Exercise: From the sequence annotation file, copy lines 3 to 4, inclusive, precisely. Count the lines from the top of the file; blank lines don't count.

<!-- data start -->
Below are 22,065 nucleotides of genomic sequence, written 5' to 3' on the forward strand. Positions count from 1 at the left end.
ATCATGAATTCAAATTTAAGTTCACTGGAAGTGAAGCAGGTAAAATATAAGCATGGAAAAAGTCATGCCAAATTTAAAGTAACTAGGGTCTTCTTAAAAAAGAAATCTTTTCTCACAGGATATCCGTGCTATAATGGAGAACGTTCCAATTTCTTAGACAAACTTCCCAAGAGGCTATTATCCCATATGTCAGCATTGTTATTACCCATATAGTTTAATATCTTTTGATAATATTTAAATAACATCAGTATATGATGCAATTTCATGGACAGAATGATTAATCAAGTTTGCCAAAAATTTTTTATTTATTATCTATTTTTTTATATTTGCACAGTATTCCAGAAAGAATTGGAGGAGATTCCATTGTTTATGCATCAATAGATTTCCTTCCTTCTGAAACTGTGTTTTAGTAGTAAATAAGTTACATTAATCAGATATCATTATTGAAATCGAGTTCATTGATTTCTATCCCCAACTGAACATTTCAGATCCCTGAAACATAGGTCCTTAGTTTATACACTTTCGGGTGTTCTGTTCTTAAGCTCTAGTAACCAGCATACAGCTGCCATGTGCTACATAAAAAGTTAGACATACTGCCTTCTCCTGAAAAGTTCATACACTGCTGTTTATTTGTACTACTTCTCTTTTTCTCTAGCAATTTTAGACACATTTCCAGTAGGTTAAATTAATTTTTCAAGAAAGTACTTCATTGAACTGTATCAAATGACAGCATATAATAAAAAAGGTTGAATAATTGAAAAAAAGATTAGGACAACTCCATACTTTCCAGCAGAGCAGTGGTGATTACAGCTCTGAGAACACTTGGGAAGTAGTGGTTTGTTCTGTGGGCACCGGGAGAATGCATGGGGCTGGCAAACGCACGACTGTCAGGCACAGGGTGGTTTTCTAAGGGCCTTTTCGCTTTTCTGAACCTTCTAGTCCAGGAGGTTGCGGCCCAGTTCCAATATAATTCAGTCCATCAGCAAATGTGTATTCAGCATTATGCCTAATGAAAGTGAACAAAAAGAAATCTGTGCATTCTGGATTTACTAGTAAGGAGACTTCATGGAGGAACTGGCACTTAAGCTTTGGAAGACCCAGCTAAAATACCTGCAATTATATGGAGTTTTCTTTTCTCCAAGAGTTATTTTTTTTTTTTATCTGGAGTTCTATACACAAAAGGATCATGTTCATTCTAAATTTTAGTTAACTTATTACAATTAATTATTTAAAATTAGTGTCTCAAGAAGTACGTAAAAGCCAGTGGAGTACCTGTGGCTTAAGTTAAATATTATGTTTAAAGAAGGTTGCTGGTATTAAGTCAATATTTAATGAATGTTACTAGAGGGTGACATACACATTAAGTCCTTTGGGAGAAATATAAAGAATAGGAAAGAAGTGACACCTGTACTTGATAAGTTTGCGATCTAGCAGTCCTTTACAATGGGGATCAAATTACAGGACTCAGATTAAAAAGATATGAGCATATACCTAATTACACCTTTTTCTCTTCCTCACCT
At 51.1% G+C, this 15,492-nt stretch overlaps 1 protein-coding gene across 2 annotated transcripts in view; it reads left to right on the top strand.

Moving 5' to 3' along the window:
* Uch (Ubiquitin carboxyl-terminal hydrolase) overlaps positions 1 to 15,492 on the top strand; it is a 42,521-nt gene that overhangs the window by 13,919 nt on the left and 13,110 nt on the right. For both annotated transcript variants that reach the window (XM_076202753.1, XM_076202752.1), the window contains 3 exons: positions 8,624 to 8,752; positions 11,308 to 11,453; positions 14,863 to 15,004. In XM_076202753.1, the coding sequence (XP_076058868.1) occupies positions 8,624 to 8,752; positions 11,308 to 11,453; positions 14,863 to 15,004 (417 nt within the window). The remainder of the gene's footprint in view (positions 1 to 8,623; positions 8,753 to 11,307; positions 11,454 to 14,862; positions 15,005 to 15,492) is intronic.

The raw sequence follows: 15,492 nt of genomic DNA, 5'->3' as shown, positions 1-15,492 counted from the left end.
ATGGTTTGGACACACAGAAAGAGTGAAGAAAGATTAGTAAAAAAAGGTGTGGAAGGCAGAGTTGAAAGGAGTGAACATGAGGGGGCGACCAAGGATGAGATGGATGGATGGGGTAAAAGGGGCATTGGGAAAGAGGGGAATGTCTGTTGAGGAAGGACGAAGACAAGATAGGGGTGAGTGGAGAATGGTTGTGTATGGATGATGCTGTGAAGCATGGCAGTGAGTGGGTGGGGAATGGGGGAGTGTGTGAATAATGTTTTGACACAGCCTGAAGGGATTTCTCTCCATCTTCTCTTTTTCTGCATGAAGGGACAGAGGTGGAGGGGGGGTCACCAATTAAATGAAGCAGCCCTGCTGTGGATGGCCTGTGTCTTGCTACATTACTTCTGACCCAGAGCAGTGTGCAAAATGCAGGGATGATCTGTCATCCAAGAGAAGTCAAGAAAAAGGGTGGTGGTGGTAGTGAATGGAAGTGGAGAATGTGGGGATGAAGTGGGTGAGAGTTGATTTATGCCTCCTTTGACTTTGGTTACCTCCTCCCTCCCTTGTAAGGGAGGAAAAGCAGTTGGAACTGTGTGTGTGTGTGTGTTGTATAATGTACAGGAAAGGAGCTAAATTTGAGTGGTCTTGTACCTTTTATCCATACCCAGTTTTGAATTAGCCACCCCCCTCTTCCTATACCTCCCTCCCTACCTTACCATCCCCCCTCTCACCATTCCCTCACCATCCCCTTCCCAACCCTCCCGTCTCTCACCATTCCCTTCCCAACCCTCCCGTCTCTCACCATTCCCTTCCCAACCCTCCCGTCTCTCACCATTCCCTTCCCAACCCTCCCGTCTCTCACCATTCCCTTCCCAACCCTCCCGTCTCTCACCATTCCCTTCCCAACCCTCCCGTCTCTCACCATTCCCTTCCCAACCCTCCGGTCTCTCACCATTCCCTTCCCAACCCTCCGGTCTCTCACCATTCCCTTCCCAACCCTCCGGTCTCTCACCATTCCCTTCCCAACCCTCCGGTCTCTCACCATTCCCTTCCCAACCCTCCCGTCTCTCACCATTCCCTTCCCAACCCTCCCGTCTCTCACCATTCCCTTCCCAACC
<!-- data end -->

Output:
At 51.1% G+C, this 15,492-nt stretch overlaps 1 protein-coding gene across 2 annotated transcripts in view; it reads left to right on the top strand.

Moving 5' to 3' along the window: